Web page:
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'Treat your passengers with respect ...'

News - Date: 04 June 2018

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Phillip Tshivhandekano became the laughing stock of his class when he told them that he wanted to become a taxi driver after completing his Grade 12 more than 20 years ago.

Today, he is the envy of the taxi industry because of his smart dressing style, exceptional customer-care skills and his outstanding ability to observe the rules of the road.

Tshivhandekano, who stays at Damani village near Khubvi, dresses in a suit every day and puts on a tie to make sure that he is presentable to his passengers, fellow taxi drivers and everyone he comes across. “I have at least 15 suits and countless ties that form part of my everyday wardrobe when I go to work. When you work with people on a daily basis, you must be clean, presentable, approachable and polite. Through my smart dressing style, I want to send a clear message that being a taxi driver is a decent job that everyone can love and enjoy.”   

He recalls his school days at Silemale High School in Khubvi: “I still remember when my teacher asked me what I wanted to be during the career guidance period in Grade 12. I proudly told the class that I wanted to become a taxi driver. Everyone laughed at me, but that did not discourage me because I knew that it was going to be my lifelong career. After Grade 12, I went straight into the taxi industry as a driver and I worked hard, saved some money and bought my own taxi.”

Also nicknamed “Bin Laden because of his long beard, Tshivhandekano says he has also named his taxi Bin Laden, so that his loyal passengers can easily identify it when it approaches them.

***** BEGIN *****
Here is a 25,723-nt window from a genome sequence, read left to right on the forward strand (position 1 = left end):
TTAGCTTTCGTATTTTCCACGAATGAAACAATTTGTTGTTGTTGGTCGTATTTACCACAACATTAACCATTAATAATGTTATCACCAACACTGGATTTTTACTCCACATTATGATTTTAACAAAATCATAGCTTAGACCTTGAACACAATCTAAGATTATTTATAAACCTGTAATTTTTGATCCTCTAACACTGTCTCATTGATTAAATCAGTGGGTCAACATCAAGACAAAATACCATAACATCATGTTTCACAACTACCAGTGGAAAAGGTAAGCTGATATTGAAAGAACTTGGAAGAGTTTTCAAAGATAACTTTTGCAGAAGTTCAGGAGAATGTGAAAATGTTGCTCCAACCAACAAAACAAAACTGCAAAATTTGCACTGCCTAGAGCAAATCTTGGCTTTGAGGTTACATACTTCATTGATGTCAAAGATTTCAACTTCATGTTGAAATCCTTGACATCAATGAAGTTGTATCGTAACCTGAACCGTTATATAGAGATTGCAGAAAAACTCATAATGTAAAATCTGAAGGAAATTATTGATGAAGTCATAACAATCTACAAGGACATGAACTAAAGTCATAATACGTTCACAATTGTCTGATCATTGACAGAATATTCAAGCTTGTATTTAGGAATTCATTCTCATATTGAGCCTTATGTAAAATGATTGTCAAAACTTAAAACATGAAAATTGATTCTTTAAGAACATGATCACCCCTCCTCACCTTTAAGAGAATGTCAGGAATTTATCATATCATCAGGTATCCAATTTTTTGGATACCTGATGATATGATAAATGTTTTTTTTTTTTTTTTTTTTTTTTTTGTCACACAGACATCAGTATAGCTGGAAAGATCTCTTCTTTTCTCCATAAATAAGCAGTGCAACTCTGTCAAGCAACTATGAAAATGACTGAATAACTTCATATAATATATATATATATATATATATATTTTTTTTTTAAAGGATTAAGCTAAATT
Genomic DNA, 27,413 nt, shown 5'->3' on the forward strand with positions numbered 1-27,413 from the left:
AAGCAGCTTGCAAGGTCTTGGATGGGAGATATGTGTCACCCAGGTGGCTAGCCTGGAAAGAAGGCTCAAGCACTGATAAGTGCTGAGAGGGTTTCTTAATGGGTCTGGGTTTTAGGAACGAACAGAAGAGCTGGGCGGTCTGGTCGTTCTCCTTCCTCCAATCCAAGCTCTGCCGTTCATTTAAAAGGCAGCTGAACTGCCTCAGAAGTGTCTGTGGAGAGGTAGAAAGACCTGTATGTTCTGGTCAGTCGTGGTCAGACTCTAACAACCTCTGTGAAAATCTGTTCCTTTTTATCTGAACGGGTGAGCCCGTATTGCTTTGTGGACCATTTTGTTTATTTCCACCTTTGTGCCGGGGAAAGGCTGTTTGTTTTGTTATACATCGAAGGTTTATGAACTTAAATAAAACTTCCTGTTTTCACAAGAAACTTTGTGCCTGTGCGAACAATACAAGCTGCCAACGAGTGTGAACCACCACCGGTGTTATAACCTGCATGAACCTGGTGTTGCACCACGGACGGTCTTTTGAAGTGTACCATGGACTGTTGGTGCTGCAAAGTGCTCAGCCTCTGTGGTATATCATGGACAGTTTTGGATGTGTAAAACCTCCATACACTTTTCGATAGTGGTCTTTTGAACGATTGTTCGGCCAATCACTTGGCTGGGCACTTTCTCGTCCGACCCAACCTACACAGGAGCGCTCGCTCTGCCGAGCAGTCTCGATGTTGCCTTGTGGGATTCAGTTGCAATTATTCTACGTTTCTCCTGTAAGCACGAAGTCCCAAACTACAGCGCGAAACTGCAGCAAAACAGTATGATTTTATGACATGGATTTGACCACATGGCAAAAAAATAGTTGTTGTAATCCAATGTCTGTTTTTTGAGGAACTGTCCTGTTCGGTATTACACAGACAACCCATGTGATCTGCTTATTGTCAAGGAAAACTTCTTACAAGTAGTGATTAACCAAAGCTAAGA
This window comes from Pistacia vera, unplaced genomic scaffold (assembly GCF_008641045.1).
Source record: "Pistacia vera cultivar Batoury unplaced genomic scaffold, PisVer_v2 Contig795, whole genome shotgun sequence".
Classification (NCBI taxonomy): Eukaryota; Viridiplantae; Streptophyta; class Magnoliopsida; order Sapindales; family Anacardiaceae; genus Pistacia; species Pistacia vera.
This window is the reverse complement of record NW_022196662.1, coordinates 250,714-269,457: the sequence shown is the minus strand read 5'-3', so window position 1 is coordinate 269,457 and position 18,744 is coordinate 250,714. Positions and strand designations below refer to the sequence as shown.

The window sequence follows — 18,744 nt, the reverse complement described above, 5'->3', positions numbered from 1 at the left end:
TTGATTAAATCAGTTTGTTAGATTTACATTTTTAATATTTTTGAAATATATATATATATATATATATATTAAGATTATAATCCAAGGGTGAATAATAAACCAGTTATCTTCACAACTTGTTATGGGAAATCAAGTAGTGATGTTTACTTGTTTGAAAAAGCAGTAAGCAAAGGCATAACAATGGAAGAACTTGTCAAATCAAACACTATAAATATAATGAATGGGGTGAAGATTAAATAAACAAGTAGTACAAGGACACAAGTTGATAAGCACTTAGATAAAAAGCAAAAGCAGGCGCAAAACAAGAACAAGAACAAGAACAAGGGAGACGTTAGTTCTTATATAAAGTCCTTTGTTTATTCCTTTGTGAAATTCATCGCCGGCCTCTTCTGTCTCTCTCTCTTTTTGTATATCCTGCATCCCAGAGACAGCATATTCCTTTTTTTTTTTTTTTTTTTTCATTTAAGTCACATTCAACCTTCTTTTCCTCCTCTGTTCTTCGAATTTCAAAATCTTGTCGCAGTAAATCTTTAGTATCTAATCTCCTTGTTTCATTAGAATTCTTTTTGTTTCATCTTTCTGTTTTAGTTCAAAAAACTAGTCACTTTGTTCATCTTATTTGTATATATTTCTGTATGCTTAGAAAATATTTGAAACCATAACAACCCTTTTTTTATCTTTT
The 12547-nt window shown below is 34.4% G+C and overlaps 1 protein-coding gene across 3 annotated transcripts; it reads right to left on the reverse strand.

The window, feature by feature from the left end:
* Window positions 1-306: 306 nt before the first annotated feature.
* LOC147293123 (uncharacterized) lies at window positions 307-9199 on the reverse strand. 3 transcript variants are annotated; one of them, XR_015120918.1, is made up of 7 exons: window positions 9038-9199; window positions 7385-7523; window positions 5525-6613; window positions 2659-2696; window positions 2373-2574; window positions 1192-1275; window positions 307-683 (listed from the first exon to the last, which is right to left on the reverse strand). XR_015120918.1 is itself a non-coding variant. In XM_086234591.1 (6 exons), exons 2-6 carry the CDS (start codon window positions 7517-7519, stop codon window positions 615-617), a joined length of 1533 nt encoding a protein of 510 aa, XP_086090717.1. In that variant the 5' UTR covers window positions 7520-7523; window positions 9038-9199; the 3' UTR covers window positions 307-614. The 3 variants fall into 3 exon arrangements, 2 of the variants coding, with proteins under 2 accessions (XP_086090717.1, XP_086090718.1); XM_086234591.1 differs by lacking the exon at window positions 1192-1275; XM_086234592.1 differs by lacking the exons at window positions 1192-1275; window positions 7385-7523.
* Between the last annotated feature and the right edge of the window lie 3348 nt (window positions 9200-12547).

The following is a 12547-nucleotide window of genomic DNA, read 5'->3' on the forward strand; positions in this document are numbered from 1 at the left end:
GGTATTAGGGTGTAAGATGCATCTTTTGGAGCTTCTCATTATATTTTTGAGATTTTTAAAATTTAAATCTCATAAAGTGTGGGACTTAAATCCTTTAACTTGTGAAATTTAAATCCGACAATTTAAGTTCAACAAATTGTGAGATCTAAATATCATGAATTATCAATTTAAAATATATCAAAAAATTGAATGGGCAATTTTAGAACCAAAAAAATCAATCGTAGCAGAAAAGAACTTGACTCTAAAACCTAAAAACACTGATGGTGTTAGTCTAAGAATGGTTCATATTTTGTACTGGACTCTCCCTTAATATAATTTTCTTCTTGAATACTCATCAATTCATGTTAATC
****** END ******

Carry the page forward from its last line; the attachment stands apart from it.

“I ferry passengers from Thohoyandou to Musina every day and all passengers want to ride in Bin Laden. If my taxi is full, I advise passengers to take the next one, because I don’t take an overload. I can see they are worried, because everyone wants to ride in my taxi. I have never argued with a passenger in my 20-year career as a taxi driver.”

Tshivhandekano, who personally washes his taxi every evening, says he has never been involved in a road accident for the past 20 years. “I inspect my vehicle every morning before I take my first trip to make sure that everything is in order. I have never skipped service, because I know that a vehicle that carries people should be roadworthy at all times. The vehicle is the only source of my income, so I should take good care of it.”

His message to fellow taxi drivers is: “Let us all dress smartly, treat our passengers with love and service our vehicles regularly, so that other people can take our taxi industry seriously.”


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Smart dresser Phillip Bin Laden Tshivhandekano enjoys his job as taxi driver more than anything else.    




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